Mid-campaign survey on food waste metrics

Client:
WRAP
Start date:
October 2007
Completed:
April 2008

This project aimed to develop a metric to monitor the impact of the forthcoming WRAP food waste minimisation campaign. In order to do this, Brook Lyndhurst analysed and compared survey results from five waves of research with thousands of adults across the UK.

Objectives
The work had two main objectives:

  • To measure changes in commitment to food waste reduction in the early weeks of WRAP’s food waste reduction campaign (Love Food, Hate Waste); and
  • To finalise the metric to be used to monitor the campaign.

Methodology
The research involved secondary analysis of survey data commissioned by WRAP from a number of different suppliers and the development of options for a metric model. The metric was developed from questions which asked consumers about the amount of food they think they throw away; how bothered they are by throwing away food; and how much effort they put into reducing food waste at home. The fourth was based on the food types identified as being the most wasted food items.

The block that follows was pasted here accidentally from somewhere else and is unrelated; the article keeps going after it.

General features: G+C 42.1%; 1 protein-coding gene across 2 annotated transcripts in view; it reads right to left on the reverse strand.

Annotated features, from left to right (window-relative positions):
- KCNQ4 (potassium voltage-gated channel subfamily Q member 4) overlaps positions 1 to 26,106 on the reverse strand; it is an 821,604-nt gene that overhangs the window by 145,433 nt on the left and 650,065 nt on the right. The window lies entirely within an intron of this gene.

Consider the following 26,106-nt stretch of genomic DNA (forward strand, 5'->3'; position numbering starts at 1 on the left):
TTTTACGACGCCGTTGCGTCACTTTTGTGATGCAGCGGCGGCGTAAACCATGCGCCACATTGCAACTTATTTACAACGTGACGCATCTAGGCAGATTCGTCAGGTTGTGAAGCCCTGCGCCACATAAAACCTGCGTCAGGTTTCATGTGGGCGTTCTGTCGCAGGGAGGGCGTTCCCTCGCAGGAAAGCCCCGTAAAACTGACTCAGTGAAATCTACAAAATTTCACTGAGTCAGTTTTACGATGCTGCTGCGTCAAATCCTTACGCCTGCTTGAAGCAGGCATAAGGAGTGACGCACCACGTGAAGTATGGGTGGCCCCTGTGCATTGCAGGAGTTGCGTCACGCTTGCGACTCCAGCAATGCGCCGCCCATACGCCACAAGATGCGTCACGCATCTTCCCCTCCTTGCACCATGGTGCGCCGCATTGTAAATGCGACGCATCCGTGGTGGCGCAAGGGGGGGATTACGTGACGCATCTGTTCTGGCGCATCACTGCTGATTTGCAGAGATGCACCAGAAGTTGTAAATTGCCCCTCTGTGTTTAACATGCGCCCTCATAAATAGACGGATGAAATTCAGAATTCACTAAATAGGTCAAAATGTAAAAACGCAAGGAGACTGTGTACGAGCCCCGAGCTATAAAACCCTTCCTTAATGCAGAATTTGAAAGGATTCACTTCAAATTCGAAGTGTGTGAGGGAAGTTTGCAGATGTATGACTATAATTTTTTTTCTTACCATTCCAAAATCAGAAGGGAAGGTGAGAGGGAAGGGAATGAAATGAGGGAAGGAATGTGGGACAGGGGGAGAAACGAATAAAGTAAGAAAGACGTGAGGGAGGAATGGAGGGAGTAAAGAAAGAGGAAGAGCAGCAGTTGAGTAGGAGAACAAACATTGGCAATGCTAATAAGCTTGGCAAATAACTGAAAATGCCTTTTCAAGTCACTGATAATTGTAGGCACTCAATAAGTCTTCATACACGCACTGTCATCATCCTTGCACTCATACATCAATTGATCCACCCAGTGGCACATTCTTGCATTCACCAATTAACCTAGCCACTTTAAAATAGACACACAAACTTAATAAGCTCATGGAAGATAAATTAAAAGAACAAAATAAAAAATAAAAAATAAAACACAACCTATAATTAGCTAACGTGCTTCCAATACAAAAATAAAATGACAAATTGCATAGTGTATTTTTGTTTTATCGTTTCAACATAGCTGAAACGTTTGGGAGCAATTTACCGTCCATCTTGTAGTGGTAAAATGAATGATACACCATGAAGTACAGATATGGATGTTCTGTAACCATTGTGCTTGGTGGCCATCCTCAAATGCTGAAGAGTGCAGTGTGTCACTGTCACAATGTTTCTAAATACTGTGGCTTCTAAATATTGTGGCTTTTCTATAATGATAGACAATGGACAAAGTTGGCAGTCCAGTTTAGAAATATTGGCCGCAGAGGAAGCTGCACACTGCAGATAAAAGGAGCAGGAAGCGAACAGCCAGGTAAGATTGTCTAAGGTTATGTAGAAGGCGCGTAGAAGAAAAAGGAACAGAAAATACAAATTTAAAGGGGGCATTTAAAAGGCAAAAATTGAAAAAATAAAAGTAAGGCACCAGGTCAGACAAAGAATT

Findings
The full findings of this research have not been published but WRAP's guidance on use of the metric can be found by following the link on this page.

Brook Lyndhurst Blog

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    This blog was originally written by Brook Lyndhurst for The Guardian Sustainable Business portal. It can be found in its original location here: http://www.theguardian.com/sustainable-business/food-waste-eating-out-restaurants In a recent survey most people identified chips as the food they left uneaten and many saw salad garnishes as purely ornamental Photograph: Alamy Q. How many people leave food at the end [...] 

  • Waste prevention 2014

    On Tuesday I spoke at the Westminster Forum event entitled: “Reducing and managing waste: implementing the Waste Prevention Programme and moving towards a ‘zero waste’ economy”. With five minutes to speak, I thought I’d say five things. I decided to make my remarks from a demand side perspective, drawing on a mix of Brook Lyndhurst’s [...] 

  • Shifting energy cultures

    I’ve just come back from researching energy in New Zealand. It turns out there are some pretty fundamental differences in the production and consumption of energy between the UK and  New Zealand. Below are a few examples and accompanying observations and anecdotes regarding possible reasons why this might be the case. At the end I’ll [...]